Volume 81, Number 4 | June 23 - 29, 2011
West and East Village, Chelsea, Soho, Noho, Little Italy, Chinatown and Lower East Side, Since 1933
Photo by Betsy Kim
Neighbors say the sidewalk shed outside Karavas Pizza ’N’ Pita, at left, is a magnet for criminal activity.
Neighbors wish pizza place would shed sidewalk shed
By BETSY KIM
The building bearing the addresses 108 Seventh Ave. South and 72 Christopher St. shows there are always two sides to every corner. Sometimes even more.
Designed by William H. Kaiser and built in 1925, this architectural battle-ax, housing Karavas Pizza ’N’ Pita, on both sides of the Village Cigars shop, is a neighborhood fixture at a prominent intersection. Now, the three-story building needs some cosmetic surgery. Because the structure is a designated landmark, the Landmarks Preservation Commission wants to make sure the building maintains its historic character.
Building owner Suzanne Twitchell’s son, Daniel Twitchell, looks after the building. He said the tenant, restaurant owner John Karavas, is responsible for maintaining the premises and is working with the city and contractors to fix up the building’s existing facade.
Some neighbors see another problem. At the recent Sixth Precinct Community Council meeting, Rebecca Kagan, who lives on Christopher St., expressed particular unhappiness about the sidewalk shed outside the building. Kagan noted that, as a law student, she stays home many hours during the day, yet never sees any workmen attending to the building’s facade. She complained that the sidewalk shed provides an area where drug dealers do business.
“It looks like an episode from ‘The Wire,’” Kagan said. She noted that, at night, police park a Mobile Communications truck nearby and turn on a light tower on the corner.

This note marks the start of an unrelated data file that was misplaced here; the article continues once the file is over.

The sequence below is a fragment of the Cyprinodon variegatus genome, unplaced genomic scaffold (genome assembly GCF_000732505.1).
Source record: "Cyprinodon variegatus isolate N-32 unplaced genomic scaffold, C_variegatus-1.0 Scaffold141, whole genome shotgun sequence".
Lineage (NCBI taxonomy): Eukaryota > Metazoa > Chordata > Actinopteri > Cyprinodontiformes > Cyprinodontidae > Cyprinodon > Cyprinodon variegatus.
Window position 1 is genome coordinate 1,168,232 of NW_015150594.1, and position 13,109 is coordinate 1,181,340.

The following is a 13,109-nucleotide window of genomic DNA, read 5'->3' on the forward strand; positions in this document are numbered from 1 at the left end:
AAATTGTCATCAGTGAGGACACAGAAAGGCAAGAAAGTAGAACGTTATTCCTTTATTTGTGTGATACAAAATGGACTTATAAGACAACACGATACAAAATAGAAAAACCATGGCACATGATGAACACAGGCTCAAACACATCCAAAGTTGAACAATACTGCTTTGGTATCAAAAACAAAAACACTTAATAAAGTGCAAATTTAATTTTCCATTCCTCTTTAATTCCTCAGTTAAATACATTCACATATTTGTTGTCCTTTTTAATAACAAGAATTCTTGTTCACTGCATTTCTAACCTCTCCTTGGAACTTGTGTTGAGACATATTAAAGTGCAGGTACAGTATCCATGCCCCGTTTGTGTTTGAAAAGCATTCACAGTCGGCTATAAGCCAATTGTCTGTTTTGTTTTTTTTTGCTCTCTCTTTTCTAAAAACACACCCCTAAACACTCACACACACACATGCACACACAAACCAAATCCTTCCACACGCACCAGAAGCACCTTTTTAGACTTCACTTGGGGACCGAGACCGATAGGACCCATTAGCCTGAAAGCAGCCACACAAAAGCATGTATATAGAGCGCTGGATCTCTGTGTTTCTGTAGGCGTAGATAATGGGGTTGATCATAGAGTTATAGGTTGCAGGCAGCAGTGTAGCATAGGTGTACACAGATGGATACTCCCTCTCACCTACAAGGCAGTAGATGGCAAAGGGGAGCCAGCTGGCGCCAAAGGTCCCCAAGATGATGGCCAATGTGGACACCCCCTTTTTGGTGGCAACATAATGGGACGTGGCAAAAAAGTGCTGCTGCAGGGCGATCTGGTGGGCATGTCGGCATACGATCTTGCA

“But I’ve been wondering what can be done when those floodlights go away and the mobile command goes away, and the scaffolding is still there and the drug dealers come back?” she asked.
Detective Cheryl Crispin, a Police Department spokesperson, confirmed that the police have deployed personnel to the location as a result of crime complaints from the community.
Daniel Twitchell and Karavas appreciate the police support. Twitchell wants to repair the building as soon as possible.
“We want to get what needs to be done done,” Twitchell said. “For John, the scaffolding is messing up his business. It’s a lot of grief for him, as well as the neighbors.”
For Twitchell the building has personal meaning. He said that his great-grandfather, James Pringle, came to New York as an immigrant from Ireland and started the Pringle Ice Company. James bought the building at Seventh Avenue South and Christopher St., along with other property. His son, Joseph — Daniel Twitchell’s grandfather — sold all the other family real estate, except this last building. Suzanne Twitchell has no intention of selling it to a developer or a large corporation.
“We would do whatever is necessary not to sell the building. It’s going to be in our family for the next 20 generations,” he said.
The Twitchells have no desire to rent the property to the highest bidder. They want to keep the family-owned pizza shop in the Village.
“John Karavas and his parents have been tenants there for more than 50 years,” Twitchell said. “The easiest way for us to make money would be to rent it out to some chain restaurant, and we don’t want to do that.”
Twitchell emphasized the sidewalk shed still stands because he and Karavas want to make the repairs. This includes replacing windows, lintels — the load-bearing part of the windows — and repointing the entire building.
The Buildings Department issued permits for scaffolds and sheds for the location in October 2009. Due to delays, contractors erected the protective sidewalk shed only earlier this year, according to Twitchell. The sidewalk shed permit was renewed in January and expires in January 2012.
He said repairing an old building involves time, effort and often delays, while working with the Landmarks Preservation Commission.
The commission stated that the building has existing open violations. These must be addressed before the facade work can begin.
Yet the different sides with differing views of the building agree upon one common point — the concern for the quality of life in the community.